This Man With Down's Syndrome Has Worked In McDonald's For Over 30 Years
The average millennial in the UK stays in each job for around five years, however one Australian man is putting us all to shame. His name is Russell O'Grady and he's been working in a McDonald's in a Sydney suburb of Northmead for over 30 years - and he is loving it.
Russell O'Grady is almost fifty years old and still enjoys every part of his job.
Imagine working at Maccies for over thirty years. I bet you get a sick discount - french fries and a McFlurry every damn day... sounds like the dream.
What makes it more amazing about his long tenure at the fast food chain is that Russell has Down's Syndrome. Down's Syndrome is a genetic condition, resulting from an additional copy of chromosome 21. Approximately one in every 1,000 babies in the UK is born with Down's Syndrome.
In the UK, there are approximately 40,000 people with Down's Syndrome, but only 8,000 are in full time employment. Fewer than 2 in 10 people with learning difficulties have jobs, due to lack of support and ignorance but charities like Down's Syndrome Association are working to improve the stigma.
Russell may be the exception, but that just proves how exceptional he is. He completed a work experience placement by Job Support, an Australian government initiative that helps people with disabilities gain work experience, at McDonald's in 1986 when he was just 18 years old.
Russell loved working so much and was such a good employee he was offered a full time role. He began packing party boxes, before moving on to other responsibilities and even a stint in the kitchen.
Now he works three days a week, cleaning, working at the till and greeting customers - his favourite part of the job.
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But it's his cheery attitude and friendliness that makes him stand out from the crowd. He's become something of a local legend.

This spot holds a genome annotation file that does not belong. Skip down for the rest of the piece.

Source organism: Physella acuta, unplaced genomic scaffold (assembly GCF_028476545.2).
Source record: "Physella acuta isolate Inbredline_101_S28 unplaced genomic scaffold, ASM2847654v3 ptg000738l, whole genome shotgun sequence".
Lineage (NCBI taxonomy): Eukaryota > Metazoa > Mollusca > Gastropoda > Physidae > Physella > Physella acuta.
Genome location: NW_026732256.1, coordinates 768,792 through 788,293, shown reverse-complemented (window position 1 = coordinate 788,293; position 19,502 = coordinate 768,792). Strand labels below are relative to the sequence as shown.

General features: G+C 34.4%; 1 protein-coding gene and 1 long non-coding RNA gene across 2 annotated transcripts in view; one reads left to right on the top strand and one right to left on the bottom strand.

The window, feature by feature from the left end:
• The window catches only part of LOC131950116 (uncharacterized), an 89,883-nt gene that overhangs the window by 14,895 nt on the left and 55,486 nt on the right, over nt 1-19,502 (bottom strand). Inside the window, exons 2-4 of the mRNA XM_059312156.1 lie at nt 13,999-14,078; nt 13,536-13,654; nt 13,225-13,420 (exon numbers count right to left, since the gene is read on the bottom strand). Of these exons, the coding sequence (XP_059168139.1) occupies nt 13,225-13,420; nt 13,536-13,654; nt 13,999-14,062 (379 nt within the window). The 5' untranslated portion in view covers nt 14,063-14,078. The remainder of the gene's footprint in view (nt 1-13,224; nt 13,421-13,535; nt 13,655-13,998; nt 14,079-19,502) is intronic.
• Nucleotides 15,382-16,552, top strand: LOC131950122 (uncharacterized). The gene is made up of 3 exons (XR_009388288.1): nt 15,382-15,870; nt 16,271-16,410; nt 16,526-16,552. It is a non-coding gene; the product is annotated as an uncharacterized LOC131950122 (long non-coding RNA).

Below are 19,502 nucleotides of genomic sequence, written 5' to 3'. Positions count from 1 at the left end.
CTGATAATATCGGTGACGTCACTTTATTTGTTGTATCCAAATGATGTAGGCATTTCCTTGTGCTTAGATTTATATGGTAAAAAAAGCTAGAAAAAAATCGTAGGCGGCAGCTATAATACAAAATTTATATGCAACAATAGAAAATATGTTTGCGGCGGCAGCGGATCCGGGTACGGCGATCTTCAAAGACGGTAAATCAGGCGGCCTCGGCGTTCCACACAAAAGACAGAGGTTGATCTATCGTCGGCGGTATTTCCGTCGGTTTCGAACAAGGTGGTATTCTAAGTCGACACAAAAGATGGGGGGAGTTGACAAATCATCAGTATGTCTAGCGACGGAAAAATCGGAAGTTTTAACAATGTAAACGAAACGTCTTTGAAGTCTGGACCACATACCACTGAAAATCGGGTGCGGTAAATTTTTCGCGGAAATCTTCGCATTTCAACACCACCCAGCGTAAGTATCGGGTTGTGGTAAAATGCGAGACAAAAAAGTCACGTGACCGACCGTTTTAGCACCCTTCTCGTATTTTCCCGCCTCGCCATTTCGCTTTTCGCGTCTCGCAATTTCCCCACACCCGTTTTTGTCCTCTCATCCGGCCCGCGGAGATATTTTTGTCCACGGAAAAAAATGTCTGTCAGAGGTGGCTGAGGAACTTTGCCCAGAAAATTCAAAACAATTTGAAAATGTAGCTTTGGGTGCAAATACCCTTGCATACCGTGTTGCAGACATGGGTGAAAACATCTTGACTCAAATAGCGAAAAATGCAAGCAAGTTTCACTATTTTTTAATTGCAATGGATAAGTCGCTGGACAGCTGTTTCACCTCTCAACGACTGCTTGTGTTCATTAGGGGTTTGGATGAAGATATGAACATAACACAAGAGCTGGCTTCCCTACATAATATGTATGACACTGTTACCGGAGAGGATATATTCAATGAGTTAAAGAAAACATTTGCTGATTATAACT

His dad, Geoff O'Grady told The Daily Mail that Russell is "the best-known person in Northmead".
"People stop him on the street and shake his hand," Geoff said. "He's very affectionate, dearly loved and appreciated, to such an extent that we just don't believe it."
Working at McDonald's has being a boon for Russell's self-esteem.
"Somebody said to him "are you handicapped?" and his answer was "I used to be when I went to school, but now I work at McDonald's",' his father said. "Because other people who work there are normal, he assumes he is now too."
But Russell, who is planning on retiring soon, isn't the only one with learning difficulties who has worked at McDonald's for over three decades.
He shares that honour with Massachusetts native Freia David who retired last year after working for McDonald's since 1984. She was also placed on a programme for people with cognitive disabilities that set her up with work experience at Maccy D's.
After cooking french fries for 32 years, McDonald's threw her a big retirement party - and told her that she got to eat for free for the rest of her life. Goals.
Featured Image Credit: Job Support Inc
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